Thursday, January 10, 2008

One Week

My son should be back on Wednesday. My son the soldier, from Iraq. For good, hopefully. Five years is enough. I was just thinking that he's the only person that I love, that I don't have issues with. You know, family is the same as baggage. The past is pretty poisonous. Last night, just as I was drifting off, I remembered sharp as an electric shock some moment of shame from decades ago, and couldn't get to sleep. See what I mean? The closer you get, or rather the closer you have been forced to be, the more opportunity for betrayal there is. My mother is the most normal, or rather the kindest of us, and deserves all forgiveness. But she gave my room to my brother. We shared, you see, and he said, "Give this room to me." And she did. So where did that leave me? In my brother's room. I was probably seven or so. I remember the sense of outrage, of betrayal -- the distress and helplessness. My point is, the past is like that. Small things like insect bites, that get infected.

My son, on the other hand, was a joy. He was a really good kid. He wanted to please me, the way kids want to please their parents, if they're allowed to. And I saw that, and honored it. Even as a teenager he was good. Not a weakling, not a goody-goody. Just sensible. And where he wasn't entirely sensible, he was trustworthy. He'd tell me about how he and his friends would go "drifting" -- deliberately losing traction in the car. Hm. I could forbid it, or I could urge safety and trust in providence. I got lucky. I could have forbidden it, and I believe he would have honored it. But we choose our battles, and I trusted that even in something that seems foolish, he'd have, or learn, good judgment. Maybe I was wrong. He didn't get great grades, but that was really on me. I won't go into it now. Maybe I was wrong. But I wasn't going to pressure him. He did okay. Way below his potential, but okay.

I suppose I'm a powerful personality. Most people wouldn't really know that, nowadays. I don't show much of my passion. I really try to keep things quiet. Part of it is maturity, part is just having been savaged by life. My usual persona is just trying to get along. I avoid expressing strong opinions. My point is that as a father I trusted that my strength of character, such as it is, would show through, by my conduct and my habitual demeanor. There was no need for shouting or for threats. A parent's job is to prepare his child for a meaningfully successful life. I had to trust that my boy would get serious about studies when he matured into it -- the way I did, finally, after having dropped out of college several times. Aimless, you see, and without purpose. Until there's a reason.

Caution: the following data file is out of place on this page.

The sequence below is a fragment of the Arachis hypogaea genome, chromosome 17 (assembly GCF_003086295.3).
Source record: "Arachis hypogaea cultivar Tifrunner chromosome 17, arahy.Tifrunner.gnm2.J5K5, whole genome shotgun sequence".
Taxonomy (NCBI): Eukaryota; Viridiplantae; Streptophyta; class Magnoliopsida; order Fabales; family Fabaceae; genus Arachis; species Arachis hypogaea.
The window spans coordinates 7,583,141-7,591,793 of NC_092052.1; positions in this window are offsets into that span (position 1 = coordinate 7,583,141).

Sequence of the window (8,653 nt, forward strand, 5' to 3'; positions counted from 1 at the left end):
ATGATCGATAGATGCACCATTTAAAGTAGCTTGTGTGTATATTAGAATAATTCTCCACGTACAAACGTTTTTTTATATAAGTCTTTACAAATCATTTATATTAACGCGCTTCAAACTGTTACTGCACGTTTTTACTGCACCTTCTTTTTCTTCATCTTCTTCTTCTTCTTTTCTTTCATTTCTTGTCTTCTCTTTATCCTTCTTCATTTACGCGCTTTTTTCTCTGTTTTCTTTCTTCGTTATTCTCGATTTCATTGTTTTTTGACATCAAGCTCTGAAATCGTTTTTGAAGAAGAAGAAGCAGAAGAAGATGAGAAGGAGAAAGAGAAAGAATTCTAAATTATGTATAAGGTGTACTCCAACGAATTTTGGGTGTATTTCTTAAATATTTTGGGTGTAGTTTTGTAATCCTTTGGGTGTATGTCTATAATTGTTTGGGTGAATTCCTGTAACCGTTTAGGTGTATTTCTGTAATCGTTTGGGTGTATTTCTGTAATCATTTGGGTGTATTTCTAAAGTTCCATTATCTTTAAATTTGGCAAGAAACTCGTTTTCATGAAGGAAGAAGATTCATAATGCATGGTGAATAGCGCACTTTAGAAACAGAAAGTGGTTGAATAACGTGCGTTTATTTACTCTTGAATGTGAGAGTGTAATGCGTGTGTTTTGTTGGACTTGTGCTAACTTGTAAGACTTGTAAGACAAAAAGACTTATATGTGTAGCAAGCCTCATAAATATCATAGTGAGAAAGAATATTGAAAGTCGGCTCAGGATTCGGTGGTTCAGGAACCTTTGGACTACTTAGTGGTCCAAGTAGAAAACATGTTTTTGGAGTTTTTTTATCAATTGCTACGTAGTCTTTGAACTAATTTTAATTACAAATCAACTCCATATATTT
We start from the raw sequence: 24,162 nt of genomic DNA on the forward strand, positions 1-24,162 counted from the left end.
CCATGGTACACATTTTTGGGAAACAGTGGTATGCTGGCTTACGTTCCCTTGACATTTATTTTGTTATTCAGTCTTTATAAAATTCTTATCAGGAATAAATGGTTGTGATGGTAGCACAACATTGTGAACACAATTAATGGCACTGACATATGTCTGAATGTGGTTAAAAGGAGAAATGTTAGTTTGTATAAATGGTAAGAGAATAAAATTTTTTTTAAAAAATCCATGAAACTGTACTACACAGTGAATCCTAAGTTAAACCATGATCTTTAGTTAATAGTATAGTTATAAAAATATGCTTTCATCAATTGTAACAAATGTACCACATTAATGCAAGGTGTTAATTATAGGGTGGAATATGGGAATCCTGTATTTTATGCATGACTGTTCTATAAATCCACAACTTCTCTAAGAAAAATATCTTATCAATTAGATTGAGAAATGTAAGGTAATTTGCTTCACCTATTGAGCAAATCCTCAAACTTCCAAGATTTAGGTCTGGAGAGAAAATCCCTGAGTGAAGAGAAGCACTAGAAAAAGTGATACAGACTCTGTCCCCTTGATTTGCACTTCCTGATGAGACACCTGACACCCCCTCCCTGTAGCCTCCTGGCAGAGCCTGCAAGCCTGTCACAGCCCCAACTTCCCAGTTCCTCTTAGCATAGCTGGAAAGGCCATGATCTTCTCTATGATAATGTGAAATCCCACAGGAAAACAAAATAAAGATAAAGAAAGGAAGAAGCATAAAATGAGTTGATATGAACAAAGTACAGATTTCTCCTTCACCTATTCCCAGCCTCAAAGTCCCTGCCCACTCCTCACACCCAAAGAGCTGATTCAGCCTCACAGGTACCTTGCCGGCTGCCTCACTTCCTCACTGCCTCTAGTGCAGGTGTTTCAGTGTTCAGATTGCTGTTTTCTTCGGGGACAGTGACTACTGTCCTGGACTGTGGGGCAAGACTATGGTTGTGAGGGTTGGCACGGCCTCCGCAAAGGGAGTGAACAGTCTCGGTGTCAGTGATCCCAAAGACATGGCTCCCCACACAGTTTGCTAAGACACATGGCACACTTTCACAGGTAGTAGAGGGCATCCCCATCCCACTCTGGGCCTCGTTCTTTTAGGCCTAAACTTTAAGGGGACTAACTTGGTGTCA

My son is the only person that it would break my heart never to see again. I'm really tempted to delete that sentence. It's so stark. But I haven't seen my father since the mid-'90s, and he's 6 miles away. My mother is dear to me, and I do what I can for her, but we're not enmeshed. My brothers are just people I grew up with. I have a half-brother I expect never to see again, or rather, only once, at our half-father's funeral. Same with my former wife. I'll see her at my son's wedding. We'll say hello, but not have any conversations.

It's just different with my son. I'm normal, with him. I'm comfortable with him. We laugh at each other's jokes. We respect each other. We're proud of each other. We like each other. We love each other. We understand that we have our shortcomings. But he learned how do deal with my faults, by seeing my example with him. Faults are for overlooking.

So he'll be home in seven days. Christmas never meant anything to me. But I can hardly wait.


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